Are all of the terms in Set A equal?

(1) The sum of all 14 terms in Set A is 98.
(2) The sum of any 3 terms in Set A is 21.


Target question: Are all of the terms in Set A equal?

Statement 1: The sum of all 14 terms in Set A is 98
There are several possible scenarios that satisfy this statement. Here are two.
Case a: Set A = {7,7,7,7,7,7,7,7,7,7,7,7,7,7} in which case all of the numbers ARE equal
Case b: Set A = {0,0,0,0,0,0,0,0,0,0,0,0,0,98}, in which case all of the numbers are NOT equal
Since we cannot answer the target question with certainty, statement 1 is NOT SUFFICIENT

Statement 2: The sum of any 3 terms in Set A is 21
Under most conditions this statement WOULD be sufficient.
However, if set A has only 3 terms in total, then the statement is NOT sufficient.
To see what I mean, consider these two possible scenarios that satisfy statement 2:
Case a: Set A = {7,7,7} in which case all of the numbers ARE equal
Case b: Set A = {0, 0, 21}, in which case all of the numbers are NOT equal
Since we cannot answer the target question with certainty, statement 2 is NOT SUFFICIENT

Statements 1 and 2 combined
The combined statements ARE sufficient. Here's why:
Let's let a,b,c and d be four of the 14 numbers in set A.
From statement 2, we know that a + b + c = 21
Notice that if I replace ANY of these three values (a,b or c) with d, the sum must still be 21 (according to statement 2)
This tells us that a, b and c must all equal d.
I can use a similar approach to show that all of the other numbers must also equal d.
This means that all of the numbers in set A must be equal.
Since we can answer the target question with certainty, the COMBINED statements are SUFFICIENT

Answer: C

Cheers,
Brent
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Re: Are all of the terms in Set A equal? [#permalink]
vishu1414 wrote:
Are all of the terms in Set A equal?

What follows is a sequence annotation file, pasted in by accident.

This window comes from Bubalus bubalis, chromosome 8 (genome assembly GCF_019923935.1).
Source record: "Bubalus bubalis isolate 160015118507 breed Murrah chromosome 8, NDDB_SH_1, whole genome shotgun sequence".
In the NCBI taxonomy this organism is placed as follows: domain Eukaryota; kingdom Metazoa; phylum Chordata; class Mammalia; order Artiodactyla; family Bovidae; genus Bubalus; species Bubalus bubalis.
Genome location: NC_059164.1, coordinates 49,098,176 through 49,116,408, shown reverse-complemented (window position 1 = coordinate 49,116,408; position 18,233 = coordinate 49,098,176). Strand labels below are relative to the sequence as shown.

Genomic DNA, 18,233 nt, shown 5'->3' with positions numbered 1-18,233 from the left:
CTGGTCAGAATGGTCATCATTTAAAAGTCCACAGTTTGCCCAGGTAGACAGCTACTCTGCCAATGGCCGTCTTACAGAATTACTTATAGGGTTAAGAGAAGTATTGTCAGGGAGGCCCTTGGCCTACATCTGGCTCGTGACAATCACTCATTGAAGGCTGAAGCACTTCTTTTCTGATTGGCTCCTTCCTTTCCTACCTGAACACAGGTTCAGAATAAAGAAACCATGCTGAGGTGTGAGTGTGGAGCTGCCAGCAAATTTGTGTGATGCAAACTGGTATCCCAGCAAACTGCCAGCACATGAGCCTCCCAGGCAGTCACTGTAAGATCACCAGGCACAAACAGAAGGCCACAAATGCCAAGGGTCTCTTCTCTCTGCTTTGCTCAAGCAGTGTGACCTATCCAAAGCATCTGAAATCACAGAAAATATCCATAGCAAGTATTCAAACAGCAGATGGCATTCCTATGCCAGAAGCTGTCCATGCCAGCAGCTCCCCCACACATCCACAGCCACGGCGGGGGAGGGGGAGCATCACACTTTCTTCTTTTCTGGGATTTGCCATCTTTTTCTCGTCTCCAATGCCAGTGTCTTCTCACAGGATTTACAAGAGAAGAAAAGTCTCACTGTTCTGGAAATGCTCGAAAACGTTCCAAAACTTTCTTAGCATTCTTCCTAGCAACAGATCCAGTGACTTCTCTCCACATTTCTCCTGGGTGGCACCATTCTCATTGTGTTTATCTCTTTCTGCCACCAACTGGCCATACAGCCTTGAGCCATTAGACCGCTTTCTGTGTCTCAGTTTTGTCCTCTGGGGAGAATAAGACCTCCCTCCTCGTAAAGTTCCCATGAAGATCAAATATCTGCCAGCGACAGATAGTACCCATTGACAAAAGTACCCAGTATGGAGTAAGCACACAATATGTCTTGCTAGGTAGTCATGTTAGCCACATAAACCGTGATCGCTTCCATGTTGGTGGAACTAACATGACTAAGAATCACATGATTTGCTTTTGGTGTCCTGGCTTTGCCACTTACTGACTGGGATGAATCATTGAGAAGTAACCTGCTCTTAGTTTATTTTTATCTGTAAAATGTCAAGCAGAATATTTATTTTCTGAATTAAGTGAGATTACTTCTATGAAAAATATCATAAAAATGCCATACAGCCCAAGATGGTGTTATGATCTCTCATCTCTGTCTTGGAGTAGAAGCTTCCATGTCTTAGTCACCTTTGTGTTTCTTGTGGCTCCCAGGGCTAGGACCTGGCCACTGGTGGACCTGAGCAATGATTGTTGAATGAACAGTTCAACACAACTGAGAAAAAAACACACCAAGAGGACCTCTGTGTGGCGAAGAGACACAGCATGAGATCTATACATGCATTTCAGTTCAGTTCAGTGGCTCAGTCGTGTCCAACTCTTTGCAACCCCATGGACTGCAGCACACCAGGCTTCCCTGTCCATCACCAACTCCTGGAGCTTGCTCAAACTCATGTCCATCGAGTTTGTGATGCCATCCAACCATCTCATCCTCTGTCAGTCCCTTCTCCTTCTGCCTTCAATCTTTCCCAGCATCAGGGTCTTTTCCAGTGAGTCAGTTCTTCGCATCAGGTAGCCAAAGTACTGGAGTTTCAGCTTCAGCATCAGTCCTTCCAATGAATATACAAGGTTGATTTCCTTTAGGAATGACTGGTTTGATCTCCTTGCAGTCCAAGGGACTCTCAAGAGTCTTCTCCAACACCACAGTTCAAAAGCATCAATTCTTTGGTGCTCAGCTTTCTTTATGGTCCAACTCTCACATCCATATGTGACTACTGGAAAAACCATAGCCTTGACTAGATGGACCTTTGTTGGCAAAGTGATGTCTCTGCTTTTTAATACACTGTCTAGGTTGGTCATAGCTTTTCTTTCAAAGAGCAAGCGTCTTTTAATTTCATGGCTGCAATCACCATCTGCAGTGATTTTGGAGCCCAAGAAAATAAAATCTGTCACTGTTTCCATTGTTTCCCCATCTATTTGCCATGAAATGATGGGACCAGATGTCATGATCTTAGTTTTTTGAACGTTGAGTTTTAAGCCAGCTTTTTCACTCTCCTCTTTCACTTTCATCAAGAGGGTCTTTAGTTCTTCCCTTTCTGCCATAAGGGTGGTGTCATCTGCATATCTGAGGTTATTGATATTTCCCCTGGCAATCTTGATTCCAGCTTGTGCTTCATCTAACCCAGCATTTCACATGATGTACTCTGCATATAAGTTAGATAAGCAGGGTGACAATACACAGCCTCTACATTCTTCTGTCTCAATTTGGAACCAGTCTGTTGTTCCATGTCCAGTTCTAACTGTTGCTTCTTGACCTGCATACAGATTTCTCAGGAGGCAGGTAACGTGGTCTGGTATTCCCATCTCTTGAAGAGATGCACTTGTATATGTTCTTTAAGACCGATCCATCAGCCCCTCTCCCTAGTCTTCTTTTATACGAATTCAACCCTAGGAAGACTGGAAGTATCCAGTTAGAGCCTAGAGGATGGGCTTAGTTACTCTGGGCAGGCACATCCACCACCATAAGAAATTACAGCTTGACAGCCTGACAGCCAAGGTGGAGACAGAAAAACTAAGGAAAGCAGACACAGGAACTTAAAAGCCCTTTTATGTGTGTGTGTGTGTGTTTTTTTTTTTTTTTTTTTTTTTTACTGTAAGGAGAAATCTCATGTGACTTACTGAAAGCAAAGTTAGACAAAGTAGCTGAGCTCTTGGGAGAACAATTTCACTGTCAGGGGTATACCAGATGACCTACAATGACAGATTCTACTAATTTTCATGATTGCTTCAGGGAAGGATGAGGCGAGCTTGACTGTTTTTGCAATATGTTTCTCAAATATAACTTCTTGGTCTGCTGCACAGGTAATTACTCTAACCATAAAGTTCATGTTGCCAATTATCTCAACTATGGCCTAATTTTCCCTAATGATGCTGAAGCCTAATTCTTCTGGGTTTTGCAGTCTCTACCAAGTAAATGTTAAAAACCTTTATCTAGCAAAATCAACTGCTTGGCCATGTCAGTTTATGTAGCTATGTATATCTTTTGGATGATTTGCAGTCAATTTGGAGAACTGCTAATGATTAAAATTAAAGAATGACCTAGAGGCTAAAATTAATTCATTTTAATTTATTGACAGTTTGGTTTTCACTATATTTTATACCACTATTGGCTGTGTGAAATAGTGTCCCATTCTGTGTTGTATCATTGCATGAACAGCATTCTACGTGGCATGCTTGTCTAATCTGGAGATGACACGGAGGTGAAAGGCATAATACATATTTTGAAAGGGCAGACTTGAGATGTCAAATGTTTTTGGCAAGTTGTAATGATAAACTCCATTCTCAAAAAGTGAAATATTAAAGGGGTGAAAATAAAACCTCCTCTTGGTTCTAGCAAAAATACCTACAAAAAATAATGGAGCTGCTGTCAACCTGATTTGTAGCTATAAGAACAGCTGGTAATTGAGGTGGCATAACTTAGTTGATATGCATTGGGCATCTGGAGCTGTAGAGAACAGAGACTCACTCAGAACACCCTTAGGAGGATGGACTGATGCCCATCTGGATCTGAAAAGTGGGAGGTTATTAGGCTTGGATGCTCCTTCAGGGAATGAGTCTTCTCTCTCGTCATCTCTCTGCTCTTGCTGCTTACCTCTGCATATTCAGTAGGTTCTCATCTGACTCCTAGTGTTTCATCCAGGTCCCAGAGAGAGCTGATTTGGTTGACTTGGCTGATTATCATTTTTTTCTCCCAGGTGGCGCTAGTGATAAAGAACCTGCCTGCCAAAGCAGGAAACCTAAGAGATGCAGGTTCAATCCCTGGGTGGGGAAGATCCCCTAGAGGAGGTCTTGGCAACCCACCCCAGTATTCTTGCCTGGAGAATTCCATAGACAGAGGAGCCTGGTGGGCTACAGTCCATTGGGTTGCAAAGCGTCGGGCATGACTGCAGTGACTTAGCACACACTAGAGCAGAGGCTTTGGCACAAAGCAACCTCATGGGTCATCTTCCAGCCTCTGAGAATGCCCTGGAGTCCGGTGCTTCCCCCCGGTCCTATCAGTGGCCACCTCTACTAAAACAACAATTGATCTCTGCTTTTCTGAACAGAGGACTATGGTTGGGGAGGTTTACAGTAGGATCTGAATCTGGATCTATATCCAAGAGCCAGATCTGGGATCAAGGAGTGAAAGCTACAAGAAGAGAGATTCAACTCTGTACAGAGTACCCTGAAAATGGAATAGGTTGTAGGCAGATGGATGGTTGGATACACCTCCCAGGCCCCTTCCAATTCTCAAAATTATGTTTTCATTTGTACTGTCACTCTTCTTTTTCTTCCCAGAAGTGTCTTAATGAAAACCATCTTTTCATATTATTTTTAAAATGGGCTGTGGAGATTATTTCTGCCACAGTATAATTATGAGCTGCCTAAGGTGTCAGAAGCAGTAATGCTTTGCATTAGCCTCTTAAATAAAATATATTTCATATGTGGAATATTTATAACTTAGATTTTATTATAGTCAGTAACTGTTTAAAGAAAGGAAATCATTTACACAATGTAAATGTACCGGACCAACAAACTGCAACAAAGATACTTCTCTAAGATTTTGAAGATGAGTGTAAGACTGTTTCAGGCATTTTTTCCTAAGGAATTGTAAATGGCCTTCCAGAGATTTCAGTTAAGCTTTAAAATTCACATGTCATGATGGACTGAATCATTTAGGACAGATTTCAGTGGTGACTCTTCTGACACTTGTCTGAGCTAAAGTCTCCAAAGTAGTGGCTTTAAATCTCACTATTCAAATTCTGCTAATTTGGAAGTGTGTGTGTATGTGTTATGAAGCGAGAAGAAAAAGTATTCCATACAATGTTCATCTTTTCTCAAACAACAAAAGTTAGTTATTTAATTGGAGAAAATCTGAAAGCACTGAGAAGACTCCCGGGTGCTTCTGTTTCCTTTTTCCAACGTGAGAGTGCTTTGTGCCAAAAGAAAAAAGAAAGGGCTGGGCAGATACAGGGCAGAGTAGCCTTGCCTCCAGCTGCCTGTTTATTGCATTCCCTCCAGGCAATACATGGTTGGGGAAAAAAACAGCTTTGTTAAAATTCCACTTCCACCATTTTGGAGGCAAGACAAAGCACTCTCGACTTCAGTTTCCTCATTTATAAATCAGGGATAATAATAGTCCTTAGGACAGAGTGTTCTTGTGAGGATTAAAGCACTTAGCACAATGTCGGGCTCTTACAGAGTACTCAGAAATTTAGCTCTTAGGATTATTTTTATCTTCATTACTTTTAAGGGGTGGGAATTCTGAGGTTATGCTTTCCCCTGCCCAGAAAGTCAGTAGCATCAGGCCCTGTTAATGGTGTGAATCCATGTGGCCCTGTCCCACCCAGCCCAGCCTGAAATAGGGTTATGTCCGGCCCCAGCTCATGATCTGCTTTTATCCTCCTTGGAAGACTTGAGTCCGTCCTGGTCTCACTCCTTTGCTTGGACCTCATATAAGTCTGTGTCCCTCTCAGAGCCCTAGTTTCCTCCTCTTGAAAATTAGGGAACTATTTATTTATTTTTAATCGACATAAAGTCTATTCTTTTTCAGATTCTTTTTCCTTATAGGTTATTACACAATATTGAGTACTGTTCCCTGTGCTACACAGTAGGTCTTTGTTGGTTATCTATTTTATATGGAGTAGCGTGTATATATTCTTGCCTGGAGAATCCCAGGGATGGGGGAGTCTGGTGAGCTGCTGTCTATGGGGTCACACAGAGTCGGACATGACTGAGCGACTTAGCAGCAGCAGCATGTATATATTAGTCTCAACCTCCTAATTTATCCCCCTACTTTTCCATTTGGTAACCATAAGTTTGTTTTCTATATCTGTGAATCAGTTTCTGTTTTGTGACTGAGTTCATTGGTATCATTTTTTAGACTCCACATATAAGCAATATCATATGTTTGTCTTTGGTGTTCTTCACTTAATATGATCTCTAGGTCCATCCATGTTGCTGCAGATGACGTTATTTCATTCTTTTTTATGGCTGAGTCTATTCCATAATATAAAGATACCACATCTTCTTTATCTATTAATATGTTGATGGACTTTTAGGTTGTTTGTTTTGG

(1) The sum of all 14 terms in Set A is 98.
(2) The sum of any 3 terms in Set A is 21.


#1The sum of all 14 terms in Set A is 98.
each term can be 7 each or we can have any value of 14 terms such that their sum is 98
insufficient
#2
The sum of any 3 terms in Set A is 21
total terms are not known insufficient
from 1 &2
we can say that each term is 7
sufficient
option C
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Re: Are all of the terms in Set A equal? [#permalink]
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vishu1414 wrote:
Are all of the terms in Set A equal?

(1) The sum of all 14 terms in Set A is 98.
(2) The sum of any 3 terms in Set A is 21.



Just dropping by to note that this question is not well written—or, more accurately, not written in the same way GMAC's problems are.

If this problem were from GMAC, there would definitely be an explicit stipulation that the set contains ≥3 terms.

In the current problem, you have to conjure up the 'tricky' minimalist scenario—in which there are exactly 3 terms in the set—by something resembling pure magic, with very little help from the problem statement.
This is exactly what GMAC doesn't want to force you to do!

GMAC's style is to explicitly give you a condition stating that there are three or more terms—so that you DON'T need a lightning bolt of random inspiration to come up with the case of a three-term set.